Integrated Allium white rot control using composts and Trichoderma viride


Project Headlines • Allium white rot (AWR) disease results in 15% onion yield loss in the UK. This can be reduced by Windrow Onion Waste Compost (OWC) treatments or T. viride S17A- colonised green waste compost.

• Windrow treatments applied 18 months prior to planting reduce AWR disease and give an onion yield of at least three times higher than Folicur-treated sets.  Folicur is under threat from the new EU legislation  (Directive 91/414)

• T. viride S17A-colonised green waste compost  applied 2-4 weeks before set planting controls AWR disease for up to 2 onion growing seasons, and gives comparable or higher yields to Folicur-treated plots

Action points for growers

• Semi-commercial scale production and application of T. viride S17A-colonised compost is currently being conducted.  If successful, the treatment should be available to growers from 2010.
• Windrow composting is an effective method of onion waste disposal and the resulting compost can be used to suppress AWR on infested land.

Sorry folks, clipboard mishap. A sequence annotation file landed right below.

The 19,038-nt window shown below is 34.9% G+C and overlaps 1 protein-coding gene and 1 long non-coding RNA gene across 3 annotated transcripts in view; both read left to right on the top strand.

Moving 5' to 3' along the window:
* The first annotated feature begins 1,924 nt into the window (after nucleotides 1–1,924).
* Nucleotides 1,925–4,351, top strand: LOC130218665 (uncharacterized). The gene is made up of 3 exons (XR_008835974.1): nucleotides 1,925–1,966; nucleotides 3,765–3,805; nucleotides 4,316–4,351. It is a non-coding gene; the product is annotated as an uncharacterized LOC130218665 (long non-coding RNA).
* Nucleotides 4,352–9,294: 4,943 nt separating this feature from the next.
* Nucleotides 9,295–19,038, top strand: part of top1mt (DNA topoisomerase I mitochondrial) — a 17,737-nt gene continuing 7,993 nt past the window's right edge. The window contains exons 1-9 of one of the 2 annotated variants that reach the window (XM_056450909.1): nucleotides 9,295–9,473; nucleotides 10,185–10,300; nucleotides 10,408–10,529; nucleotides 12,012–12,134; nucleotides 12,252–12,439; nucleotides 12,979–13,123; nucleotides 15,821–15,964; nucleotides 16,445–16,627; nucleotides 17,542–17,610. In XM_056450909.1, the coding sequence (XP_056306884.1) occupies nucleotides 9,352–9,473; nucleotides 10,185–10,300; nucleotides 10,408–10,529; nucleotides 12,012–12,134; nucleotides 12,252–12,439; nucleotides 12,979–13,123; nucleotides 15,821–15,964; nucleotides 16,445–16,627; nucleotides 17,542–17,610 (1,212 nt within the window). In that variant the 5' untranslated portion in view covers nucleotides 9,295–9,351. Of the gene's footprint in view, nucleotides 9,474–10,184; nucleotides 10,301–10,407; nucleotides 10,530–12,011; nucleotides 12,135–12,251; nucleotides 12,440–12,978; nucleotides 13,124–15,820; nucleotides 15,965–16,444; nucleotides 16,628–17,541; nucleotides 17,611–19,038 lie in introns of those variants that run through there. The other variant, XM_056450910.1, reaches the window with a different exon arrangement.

• Growers should reduce organic fertiliser applications to land where composts are applied.


Project code:
FV 219a (HortLINK CSA 6958/HL 0176 LFV)
01 April 2006 - 31 March 2009
Project leader:
John Whipps, Ralph Noble & John Clarkson


FV 219a final report 2009 (2)

About this project

Allium white rot (AWR) caused by the sclerotium-forming fungus Sclerotium cepivorum is a major soil-borne disease affecting Allium crops.  A loss of 15% of the UK onion crop due to this disease equates to approximately £7M per annum. 


In addition, in some heavily infested areas in the UK, land has been taken out of production.  The efficacy of AWR control with fungicides can be variable and tebuconazole (Folicur) is under threat from new EU legislation (Directive 91/414).  Alternative control measures for AWR are therefore required. 


Objective 1: Determine the ability of various green waste composts to support the growth and proliferation of T. viride S17A and assess the enhanced composts for their ability to destroy S. cepivorum sclerotia and control AWR.

Objective 2: Develop a method to apply T. viride S17A to onion sets and assess the ability of this treatment to control AWR.

Objective 3: Determine the ability of sulphur-containing composts produced from different waste streams to destroy S. cepivorum sclerotia and reduce AWR and identify any physical and chemical properties including sulphur content and volatile sulphur-containing compounds as factors influencing the efficacy of the composts.